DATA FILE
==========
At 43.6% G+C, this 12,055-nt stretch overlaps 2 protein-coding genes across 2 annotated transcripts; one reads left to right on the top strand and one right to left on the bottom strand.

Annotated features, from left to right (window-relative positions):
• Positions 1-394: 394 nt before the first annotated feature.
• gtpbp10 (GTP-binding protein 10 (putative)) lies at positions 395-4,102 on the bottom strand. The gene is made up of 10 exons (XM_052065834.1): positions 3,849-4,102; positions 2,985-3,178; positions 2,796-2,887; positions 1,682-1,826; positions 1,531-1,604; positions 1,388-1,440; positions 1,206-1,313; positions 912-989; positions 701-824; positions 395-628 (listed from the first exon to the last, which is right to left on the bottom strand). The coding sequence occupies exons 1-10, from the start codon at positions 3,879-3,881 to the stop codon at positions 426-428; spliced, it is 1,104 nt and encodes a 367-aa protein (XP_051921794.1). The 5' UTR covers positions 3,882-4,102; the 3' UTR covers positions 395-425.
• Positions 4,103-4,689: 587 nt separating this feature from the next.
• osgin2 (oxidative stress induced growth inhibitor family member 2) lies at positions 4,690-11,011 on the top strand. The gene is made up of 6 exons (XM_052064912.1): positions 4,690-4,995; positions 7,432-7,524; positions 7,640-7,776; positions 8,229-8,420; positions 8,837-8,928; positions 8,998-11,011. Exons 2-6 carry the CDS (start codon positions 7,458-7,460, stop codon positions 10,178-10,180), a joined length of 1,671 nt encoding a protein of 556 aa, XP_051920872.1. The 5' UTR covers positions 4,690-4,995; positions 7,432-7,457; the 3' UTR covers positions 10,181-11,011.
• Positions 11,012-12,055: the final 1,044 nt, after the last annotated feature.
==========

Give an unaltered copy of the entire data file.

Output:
At 43.6% G+C, this 12,055-nt stretch overlaps 2 protein-coding genes across 2 annotated transcripts; one reads left to right on the top strand and one right to left on the bottom strand.

Annotated features, from left to right (window-relative positions):
• Positions 1-394: 394 nt before the first annotated feature.
• gtpbp10 (GTP-binding protein 10 (putative)) lies at positions 395-4,102 on the bottom strand. The gene is made up of 10 exons (XM_052065834.1): positions 3,849-4,102; positions 2,985-3,178; positions 2,796-2,887; positions 1,682-1,826; positions 1,531-1,604; positions 1,388-1,440; positions 1,206-1,313; positions 912-989; positions 701-824; positions 395-628 (listed from the first exon to the last, which is right to left on the bottom strand). The coding sequence occupies exons 1-10, from the start codon at positions 3,879-3,881 to the stop codon at positions 426-428; spliced, it is 1,104 nt and encodes a 367-aa protein (XP_051921794.1). The 5' UTR covers positions 3,882-4,102; the 3' UTR covers positions 395-425.
• Positions 4,103-4,689: 587 nt separating this feature from the next.
• osgin2 (oxidative stress induced growth inhibitor family member 2) lies at positions 4,690-11,011 on the top strand. The gene is made up of 6 exons (XM_052064912.1): positions 4,690-4,995; positions 7,432-7,524; positions 7,640-7,776; positions 8,229-8,420; positions 8,837-8,928; positions 8,998-11,011. Exons 2-6 carry the CDS (start codon positions 7,458-7,460, stop codon positions 10,178-10,180), a joined length of 1,671 nt encoding a protein of 556 aa, XP_051920872.1. The 5' UTR covers positions 4,690-4,995; positions 7,432-7,457; the 3' UTR covers positions 10,181-11,011.
• Positions 11,012-12,055: the final 1,044 nt, after the last annotated feature.